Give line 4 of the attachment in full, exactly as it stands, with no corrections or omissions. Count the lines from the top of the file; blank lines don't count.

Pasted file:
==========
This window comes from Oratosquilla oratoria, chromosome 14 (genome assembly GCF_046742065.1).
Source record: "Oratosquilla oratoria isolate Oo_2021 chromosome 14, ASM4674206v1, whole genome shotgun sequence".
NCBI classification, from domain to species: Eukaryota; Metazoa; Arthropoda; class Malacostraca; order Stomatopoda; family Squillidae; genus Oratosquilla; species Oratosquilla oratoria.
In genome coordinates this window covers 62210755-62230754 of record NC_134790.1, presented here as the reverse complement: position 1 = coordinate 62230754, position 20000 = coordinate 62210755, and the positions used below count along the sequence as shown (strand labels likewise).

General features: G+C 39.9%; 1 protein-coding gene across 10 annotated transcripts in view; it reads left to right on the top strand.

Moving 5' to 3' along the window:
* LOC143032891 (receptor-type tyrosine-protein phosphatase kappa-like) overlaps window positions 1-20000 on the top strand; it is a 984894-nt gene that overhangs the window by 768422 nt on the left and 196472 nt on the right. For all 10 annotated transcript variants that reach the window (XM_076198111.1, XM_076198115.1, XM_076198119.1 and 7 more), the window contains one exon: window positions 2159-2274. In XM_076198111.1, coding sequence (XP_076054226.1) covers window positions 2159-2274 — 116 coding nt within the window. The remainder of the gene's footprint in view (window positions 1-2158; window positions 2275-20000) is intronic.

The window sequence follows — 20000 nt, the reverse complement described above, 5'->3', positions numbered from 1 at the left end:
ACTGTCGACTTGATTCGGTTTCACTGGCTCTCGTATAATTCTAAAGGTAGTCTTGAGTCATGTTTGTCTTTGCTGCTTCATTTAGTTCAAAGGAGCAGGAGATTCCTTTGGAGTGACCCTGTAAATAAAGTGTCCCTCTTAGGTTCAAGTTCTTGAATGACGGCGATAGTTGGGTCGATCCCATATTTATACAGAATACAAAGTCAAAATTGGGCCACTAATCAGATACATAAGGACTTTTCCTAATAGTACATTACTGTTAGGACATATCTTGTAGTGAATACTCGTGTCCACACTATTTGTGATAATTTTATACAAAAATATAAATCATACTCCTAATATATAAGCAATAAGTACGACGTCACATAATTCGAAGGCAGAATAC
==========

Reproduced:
In genome coordinates this window covers 62210755-62230754 of record NC_134790.1, presented here as the reverse complement: position 1 = coordinate 62230754, position 20000 = coordinate 62210755, and the positions used below count along the sequence as shown (strand labels likewise).